Table 5.

Comparison of general and clinical variables between patients according to control of bleeding and hospital mortality.

Characteristics  No rebleeding n = 294  Rebleeding n = 22  OR (95% CI)  Alive n = 292  Dead n = 24  OR (95% Cl) 
Age, years mean ± SD  53.0 ± 12.5  55.1 ± 10.2  1.01 (0.98-1.05)  0.439  53.1 ± 12.5  54.3 ± 11.4  1.01 (0.97-1.04)  0.631 
Gender (M/F) - n  210/84  14/8  0.70 (0.28-1.73)  0.440  206/86  18/6  1.25 (0.48-3.26)  0.645 
Etiology of cirrhosis        0.641        0.589 
CP score, points mean ± SD  7.9 ± 1.9  9.0 ± 2.4  1.28 (1.05-1.56)  0.014  7.7 ± 1.8  10.5 ± 2.2  1.82 (1.49-2.33)  < 0.001 
MELD, points mean ± SD  13.3 ± 6.7  18.1 ± 9.9  1.07 (1.02-1.13)  0.004  12.9 ± 6.1  23.1 ± 10.0  1.15 (1.10-1.21)  < 0.001 
Transfusions (n), units (median [IQR])  2.0 (3.0)  1.5 (3.2)  1.06 (0.83-1.36)  0.621  1.0 (3.0)  2.0 (4.7)  1.25 (1.01-1.55)  0.044 
Hospital stay, days (median [IQR])  5.0 (2.0)  4.0 (3.0)  1.02 (0.91-1.14)  0.708  5.0 (1.7)  3.0 (5.7)  0.99 (0.89-1.13)  0.930 

Bold numbers represent statistical significance. Data are shown as absolute value and means ± SD or median (IQR) as indicated. CP: Child-Pugh. MELD: Model for End-stage Liver Disease. OR: Odds ratio. CI: Confidence interval. SD: Standard deviation. IQR: Interquartile range.

Discussion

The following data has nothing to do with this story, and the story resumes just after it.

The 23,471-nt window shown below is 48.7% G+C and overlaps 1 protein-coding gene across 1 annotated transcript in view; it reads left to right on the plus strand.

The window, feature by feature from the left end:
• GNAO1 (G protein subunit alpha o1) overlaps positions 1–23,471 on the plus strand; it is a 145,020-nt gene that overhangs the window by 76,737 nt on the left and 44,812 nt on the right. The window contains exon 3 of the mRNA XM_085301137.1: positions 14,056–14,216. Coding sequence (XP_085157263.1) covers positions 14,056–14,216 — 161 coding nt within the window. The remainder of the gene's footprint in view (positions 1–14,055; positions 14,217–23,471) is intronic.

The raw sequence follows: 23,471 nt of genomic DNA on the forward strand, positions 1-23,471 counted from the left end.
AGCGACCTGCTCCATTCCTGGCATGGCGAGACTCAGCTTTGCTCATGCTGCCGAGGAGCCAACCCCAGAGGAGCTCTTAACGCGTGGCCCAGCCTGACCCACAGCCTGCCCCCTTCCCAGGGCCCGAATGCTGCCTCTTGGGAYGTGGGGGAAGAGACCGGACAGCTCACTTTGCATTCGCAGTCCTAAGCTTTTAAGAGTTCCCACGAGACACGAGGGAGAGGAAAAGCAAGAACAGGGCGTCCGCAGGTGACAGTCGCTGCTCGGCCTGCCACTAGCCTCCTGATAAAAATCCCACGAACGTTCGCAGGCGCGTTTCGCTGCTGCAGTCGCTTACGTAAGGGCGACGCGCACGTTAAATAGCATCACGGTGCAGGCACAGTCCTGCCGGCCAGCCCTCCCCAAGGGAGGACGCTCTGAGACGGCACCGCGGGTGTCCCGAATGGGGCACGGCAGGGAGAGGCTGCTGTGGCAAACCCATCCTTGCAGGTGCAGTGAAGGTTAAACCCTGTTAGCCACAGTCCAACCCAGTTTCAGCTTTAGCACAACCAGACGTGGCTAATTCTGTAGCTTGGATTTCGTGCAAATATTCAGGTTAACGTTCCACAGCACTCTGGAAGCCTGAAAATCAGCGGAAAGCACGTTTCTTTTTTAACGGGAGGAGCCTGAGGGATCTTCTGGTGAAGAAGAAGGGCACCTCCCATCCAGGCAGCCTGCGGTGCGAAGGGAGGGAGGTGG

The combination of vasoactive agents with EVL is standard therapy for AVB,9,10,14-18 but it is still uncertain if all patients need vasoactive treatment or if this could be avoided in low-risk patients. This is especially relevant in environments in which access to drug therapy is limited by its cost. In this study, we have shown that the probability of failure to control bleeding, mortality and need for transfusion during hospitalization in CP-A or MELD < 10 patients was very low regardless of whether they received or not octreotide. Patients with severe liver dysfunction (CP-B/C or MELD > 10) in the octreotide group showed better outcomes compared to patients not receiving octreotide in terms of mortality and PRBC transfusion requirements.

The current recommendations of using combined therapy of vasoactive drugs and ET in the setting of AVB, lies on the evidence provided by studies that assessed the 5-day success rate.14,15,18,19 However, most of these studies used endoscopic sclerotherapy which is inferior to EVL;20 in addition, they did not stratify outcomes based on the grade of liver disease severity.

Several studies have shown that combination therapy improves control of bleeding compared with ET alone, though the effect in survival is still controversial.9,10,1418 In addition there is little information on whether patients with preserved liver function (CP-A or MELD < 10), who are at very low risk of treatment failure benefit from combination therapy. In agreement with our results, Berreta, et al. reported 0% mortality in both treatment groups (combined therapy vs. ET alone) in the subset of patients with CP-A.21 They showed that the benefit of using combined therapy was the reduction of initial hemostatic failure and rebleeding in the CP-C group and those presenting with active bleeding. In a previous study, our group also reported 0% mortality in patients with CP-A even though only a very small proportion of patients in that study received octreotide.12